Given the rabid nature of most of their fan base, professional football teams were among the first organizations to see the value of developing mobile applications to get closer to those fans. The problem for most teams now is the stadium WiFi experience they provide to their most loyal fans leaves much to be desired.
For many APIs, a developer portal is the first interaction a developer will have with the API. Typically, this is where a developer finds documentation, code examples, an app gallery and other details that connect them with the API provider. If you want developers to use your service, you’ll aim to make everything within the developer portal as clear as possible. Consider these six steps to bring clarity to your current and future developers.
In earlier pieces about APIs where developers pay for access, I’ve covered methods of pricing APIs and even shared the top three API trial methods. However, some of you are probably not that far along in that process. You may have a good idea for a developer-focused company. Or perhaps your company solved a big issue internally and you want to expose your solution as a new revenue stream. In any case, before you dive into your pricing page and start selling your API, you’ll want to consider some basic questions about the problem, your solution and whether you’re able to support your potential customers. These are the three questions to ask yourself if you sell an API.
We have covered Algorithms.io before on ProgrammableWeb and it is an exciting API using machine learning algorithms to deliver predictive analytics. It has specialized in classifying streaming data using machine learning. Algorithms.io was acquired in December 2013 by LumenData, and we have an exclusive interview with Algorithms.io co-founder Andy Bartley post the acquisition.
The benefits of a well-designed, well-implemented, easily integated API are well known: happier developers, higher usage and, hopefully, greater profit as a result. While many high-level best practices for developing a great API have been established, a failure to pay close attention to small details, such as parameter defaults, can create big headaches.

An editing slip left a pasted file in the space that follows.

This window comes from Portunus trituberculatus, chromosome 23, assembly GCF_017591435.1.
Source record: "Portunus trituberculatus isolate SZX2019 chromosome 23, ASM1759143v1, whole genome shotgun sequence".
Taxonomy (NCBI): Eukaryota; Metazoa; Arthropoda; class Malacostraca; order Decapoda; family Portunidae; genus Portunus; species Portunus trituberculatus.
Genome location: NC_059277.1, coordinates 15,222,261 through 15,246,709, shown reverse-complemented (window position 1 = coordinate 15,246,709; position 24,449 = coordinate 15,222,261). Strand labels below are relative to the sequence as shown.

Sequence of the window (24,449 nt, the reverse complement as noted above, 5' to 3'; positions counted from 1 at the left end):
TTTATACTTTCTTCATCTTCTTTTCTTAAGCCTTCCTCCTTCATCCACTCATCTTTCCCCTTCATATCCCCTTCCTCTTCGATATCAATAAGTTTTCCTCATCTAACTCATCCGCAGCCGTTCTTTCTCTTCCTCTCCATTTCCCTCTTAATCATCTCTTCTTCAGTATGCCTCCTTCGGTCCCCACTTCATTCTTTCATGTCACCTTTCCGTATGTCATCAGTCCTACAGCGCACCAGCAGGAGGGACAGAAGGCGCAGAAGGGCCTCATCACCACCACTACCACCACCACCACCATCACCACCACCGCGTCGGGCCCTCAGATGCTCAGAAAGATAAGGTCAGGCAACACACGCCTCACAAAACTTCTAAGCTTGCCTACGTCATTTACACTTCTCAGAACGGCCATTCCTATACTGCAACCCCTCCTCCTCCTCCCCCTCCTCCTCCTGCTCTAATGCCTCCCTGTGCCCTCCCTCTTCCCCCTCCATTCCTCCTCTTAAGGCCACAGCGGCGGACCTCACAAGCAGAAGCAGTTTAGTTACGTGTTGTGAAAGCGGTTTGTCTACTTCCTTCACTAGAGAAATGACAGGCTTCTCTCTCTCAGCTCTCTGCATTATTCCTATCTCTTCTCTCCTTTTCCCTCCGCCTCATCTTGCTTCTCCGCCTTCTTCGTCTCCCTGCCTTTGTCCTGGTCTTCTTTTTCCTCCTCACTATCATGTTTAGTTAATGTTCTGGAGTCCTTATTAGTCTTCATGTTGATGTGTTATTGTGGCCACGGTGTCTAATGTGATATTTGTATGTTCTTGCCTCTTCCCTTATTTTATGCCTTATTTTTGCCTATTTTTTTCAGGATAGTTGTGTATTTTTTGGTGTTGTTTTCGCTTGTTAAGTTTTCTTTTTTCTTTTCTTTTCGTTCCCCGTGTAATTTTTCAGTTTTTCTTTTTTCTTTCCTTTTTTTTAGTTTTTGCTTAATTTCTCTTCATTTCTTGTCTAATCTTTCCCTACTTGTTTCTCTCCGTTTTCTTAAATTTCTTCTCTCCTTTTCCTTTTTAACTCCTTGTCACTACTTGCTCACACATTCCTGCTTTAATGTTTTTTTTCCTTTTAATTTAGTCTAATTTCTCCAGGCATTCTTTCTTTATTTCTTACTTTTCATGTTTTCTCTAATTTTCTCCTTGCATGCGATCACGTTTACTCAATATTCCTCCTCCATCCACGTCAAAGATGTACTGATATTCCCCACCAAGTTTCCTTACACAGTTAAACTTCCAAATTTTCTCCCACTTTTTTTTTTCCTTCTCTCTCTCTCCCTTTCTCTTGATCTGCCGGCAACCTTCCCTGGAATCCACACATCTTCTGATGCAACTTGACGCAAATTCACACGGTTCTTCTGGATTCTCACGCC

This year has seen an increasing number of creative agencies incorporating APIs into the way they work. Sure, PR and digital creatives are using APIs in their monitoring and analytics to measure reach and impact of their efforts, but increasingly, they are using APIs to funnel realtime data into the very fabric of their campaigns and to ramp up audience engagement around a brand’s story. ProgrammableWeb spoke with Arvid Dyfverman from the award-winning Swedish PR agency, Deportivo, about how APIs are at the very center of their creative campaigns.
We have covered Web scraping before. As the amount of data that can be captured from the web increases, developers increasingly need a way to handle huge quantities of data downloads from the internet, both structured as well as unstructured. The basic underlying problem in creating custom scrapers is that websites often differ in the basic variety of formats, so a scraper that runs smoothly on some websites may return junk results on other websites.
Following up on an earlier post outlining the top ten mistakes commonly made at hackathons, Brandon Wirtz now offers his take on ten things every organizer should do when running a hackathon.
The team at Intel Mashery has helped launch more than 200 customer API programs, and has identified a few key steps that can encourage an overall API launch with the potential to generate new revenue streams, increase innovation and drive business development.
The adoption of REST as the predominant method to build public APIs has over-shadowed any other API technology or approach in recent years. Although several alternatives (mainly SOAP) are still (very) prevalent in the enterprise, the early adopters of the API movement have taken a definitive stance against them and opted for REST as their approach and JSON as their preferred message format.